What Are Panfish?

Here’s the Definition and Species Included in This Non-Scientific Term

Fat yellow perch ready to be cleaned and put into a frying pan. Photo © Ken Schultz

The commonly used term “panfish” describes a  variety of small fish of several species. There is no individual species called a panfish. This term is used almost universally in freshwater, seldom in saltwater, and is often explained as referring to fish that, when fried whole, can fit into a frying pan, but it is often also understood to mean species that are not technically classified as gamefish, and which are usually abundant and as valued for their tasty flesh as for the enjoyment of catching them.

The classification of species as gamefish, and the public view of their sporting value or virtue, are variable issues. Therefore, in some quarters, panfish are viewed as gamefish, while in others they are not. Whether panfishes are considered “game” or not, small species that are susceptible to angling are valued highly for the recreation they afford, and for the delicious table fare they become.

Species That Fall Under the Panfish Umbrella

Although panfish are commonly linked because of these factors, the species that fit under this umbrella are not all linked biologically. Many of the species that are called “panfish” are members of the sunfish, perch, bass, catfish, and sucker families. These include, but are not limited to, such sunfish as the green, longear, orange spotted, redbreast, and redear varieties; plus bluegill, Sacramento perch, rock bass, warmouth bass, black crappie, white crappie, yellow bass, white bass, yellow perch, and white perch. In some areas, people include suckers, bullheads, pickerel, and even carp among this category.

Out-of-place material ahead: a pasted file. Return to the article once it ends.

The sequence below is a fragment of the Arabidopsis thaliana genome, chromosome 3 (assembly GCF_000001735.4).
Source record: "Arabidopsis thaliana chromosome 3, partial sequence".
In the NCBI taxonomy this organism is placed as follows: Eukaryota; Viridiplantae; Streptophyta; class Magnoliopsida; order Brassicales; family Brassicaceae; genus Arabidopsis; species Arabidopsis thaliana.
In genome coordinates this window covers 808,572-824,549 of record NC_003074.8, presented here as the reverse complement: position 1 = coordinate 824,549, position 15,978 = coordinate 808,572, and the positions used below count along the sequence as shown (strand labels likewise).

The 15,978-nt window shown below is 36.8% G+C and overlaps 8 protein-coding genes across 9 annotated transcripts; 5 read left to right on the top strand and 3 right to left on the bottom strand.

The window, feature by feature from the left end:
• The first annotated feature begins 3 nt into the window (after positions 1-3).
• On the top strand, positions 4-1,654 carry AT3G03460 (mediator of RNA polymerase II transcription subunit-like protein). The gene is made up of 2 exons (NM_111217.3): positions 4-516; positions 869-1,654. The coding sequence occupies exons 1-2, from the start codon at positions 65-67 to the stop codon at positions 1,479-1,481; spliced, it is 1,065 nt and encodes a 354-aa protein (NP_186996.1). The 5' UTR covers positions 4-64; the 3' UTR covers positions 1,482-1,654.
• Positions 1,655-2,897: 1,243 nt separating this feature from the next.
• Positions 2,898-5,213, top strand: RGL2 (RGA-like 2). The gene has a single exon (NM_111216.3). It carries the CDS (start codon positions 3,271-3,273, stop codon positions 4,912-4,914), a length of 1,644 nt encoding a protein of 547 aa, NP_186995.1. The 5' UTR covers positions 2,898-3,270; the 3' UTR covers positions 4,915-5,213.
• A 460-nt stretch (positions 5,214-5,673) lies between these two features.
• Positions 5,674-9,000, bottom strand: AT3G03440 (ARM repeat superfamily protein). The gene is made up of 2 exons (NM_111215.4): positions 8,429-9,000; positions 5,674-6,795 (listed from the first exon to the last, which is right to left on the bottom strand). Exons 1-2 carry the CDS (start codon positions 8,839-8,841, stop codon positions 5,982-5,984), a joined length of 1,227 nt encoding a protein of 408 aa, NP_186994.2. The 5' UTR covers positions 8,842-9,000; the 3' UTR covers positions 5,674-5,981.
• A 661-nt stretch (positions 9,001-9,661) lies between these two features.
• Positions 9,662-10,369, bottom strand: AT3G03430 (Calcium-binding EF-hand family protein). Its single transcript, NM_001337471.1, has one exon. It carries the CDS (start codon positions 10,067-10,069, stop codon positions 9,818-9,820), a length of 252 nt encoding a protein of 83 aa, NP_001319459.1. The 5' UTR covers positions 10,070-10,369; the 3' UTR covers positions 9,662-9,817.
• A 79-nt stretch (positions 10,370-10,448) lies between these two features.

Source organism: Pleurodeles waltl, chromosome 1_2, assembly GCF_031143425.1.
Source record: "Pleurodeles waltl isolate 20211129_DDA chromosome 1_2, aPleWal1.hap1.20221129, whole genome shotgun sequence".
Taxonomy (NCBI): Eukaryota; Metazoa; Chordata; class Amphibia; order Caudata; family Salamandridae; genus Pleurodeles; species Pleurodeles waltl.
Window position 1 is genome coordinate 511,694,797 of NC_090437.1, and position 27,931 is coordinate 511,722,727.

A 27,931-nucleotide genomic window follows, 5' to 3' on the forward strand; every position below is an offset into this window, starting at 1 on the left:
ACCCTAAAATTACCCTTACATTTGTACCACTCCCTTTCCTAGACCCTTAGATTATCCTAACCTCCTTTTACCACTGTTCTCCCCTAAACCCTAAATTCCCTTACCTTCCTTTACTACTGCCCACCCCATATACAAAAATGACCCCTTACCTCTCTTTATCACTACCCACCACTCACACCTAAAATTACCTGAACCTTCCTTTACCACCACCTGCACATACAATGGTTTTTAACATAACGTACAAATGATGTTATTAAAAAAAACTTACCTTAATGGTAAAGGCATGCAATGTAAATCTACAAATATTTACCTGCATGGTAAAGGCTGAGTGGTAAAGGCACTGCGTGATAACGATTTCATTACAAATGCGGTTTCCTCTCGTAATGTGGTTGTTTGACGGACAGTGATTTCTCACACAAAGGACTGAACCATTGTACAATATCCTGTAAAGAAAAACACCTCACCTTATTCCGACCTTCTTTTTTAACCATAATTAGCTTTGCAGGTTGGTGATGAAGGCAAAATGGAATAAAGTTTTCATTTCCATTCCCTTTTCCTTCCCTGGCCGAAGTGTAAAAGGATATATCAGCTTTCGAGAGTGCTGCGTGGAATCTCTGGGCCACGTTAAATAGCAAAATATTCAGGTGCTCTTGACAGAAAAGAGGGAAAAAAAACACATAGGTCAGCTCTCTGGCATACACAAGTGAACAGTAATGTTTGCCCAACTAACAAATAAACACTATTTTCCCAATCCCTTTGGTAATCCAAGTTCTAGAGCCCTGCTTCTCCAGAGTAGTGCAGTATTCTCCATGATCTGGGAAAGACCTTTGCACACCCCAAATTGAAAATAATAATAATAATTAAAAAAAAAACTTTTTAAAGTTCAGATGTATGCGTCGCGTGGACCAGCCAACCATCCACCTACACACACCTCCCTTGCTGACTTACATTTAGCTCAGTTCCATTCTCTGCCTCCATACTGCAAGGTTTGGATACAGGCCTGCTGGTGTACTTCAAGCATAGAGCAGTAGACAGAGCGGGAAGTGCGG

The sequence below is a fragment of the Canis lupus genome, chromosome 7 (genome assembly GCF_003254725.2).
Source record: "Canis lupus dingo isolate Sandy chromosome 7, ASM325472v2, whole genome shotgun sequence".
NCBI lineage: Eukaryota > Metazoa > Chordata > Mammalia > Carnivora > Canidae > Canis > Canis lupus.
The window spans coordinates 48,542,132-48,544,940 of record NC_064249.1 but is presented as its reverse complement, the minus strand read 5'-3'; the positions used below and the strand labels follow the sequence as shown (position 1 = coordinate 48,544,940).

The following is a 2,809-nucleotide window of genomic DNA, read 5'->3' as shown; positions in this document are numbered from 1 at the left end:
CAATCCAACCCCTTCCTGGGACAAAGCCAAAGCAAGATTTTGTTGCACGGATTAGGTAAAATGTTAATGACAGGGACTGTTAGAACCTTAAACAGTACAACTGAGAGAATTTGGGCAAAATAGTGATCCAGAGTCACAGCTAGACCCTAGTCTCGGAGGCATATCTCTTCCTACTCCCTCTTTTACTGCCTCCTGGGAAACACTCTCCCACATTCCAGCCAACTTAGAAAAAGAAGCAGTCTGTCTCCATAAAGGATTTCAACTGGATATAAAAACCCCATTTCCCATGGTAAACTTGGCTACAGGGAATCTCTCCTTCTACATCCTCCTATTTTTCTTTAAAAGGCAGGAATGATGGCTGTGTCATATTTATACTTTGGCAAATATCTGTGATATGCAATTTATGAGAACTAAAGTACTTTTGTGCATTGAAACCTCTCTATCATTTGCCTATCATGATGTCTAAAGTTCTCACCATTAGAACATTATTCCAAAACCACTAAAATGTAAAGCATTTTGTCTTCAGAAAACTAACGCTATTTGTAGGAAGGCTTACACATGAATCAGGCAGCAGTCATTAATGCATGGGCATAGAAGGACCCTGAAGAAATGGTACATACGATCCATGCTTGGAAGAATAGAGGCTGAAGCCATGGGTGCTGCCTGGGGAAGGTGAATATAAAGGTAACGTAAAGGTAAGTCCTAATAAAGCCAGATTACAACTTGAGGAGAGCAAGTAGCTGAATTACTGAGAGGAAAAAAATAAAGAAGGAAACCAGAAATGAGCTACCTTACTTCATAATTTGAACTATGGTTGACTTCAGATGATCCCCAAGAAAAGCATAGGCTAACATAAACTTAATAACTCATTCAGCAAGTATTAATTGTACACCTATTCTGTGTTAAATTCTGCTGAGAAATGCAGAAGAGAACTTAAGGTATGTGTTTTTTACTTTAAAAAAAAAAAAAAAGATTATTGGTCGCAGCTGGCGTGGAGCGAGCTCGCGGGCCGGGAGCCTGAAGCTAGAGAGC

Collectively Most Popular

Whether panfish fit into a pan or not, and whether they are classified as gamefish or not, is immaterial to most people who fish for them. Although black bass, trout, and walleye get higher accolades for sport, and thus greater media attention, more time is devoted to angling for the collective group of panfish than for other individual freshwater species. Panfish are not only a strong component of spring and summer open-water fishing, but in many places are the prime quarry for ice anglers. Furthermore, panfish are especially significant for interesting children in the sport of fishing, and for providing family fishing opportunities. 

The fun in catching panfish is a major popularity factor, since most are very scrappy when hooked on light tackle. Sunfish, rock bass, perch, crappies, and other panfish dart and dive, run and turn, and offer a fine short-term fight on light fishing equipment, even if they are only 5 to 7 inches long and half a pound or less in size. Compared on an ounce-for-ounce basis, these are among the most determined and vigorous fish caught by anglers.

Another major factor in the popularity of panfish is that most of them are especially good to eat – crappies, perch, white bass, and bullheads in particular. They are among the most favored freshwater table fare, in part because of their size, and they’re delicious when prepared in a variety of ways. A feast of fresh panfish is one of the finest – and usually simplest – meals that a fish lover can have.

Abundant Numbers, Liberal Harvest

Feasts, in fact, are usually possible because panfish are relatively abundant in most places where they are found. Fisheries managers generally encourage harvesting panfish, and apply fairly liberal creel limits to facilitate this. Although panfish provide a good forage base for larger gamefish, they can quickly overpopulate a lake or pond. 

Most panfish are generally prolific spawners, and harvesting them is helpful in keeping fish populations in balance. When populations get out of balance, a body of water can be populated by stunted sunfish, crappies, or other species, and removing significant numbers is necessary to help with this problem. Fortunately, delectable flesh makes this a task that many anglers are willing to take on.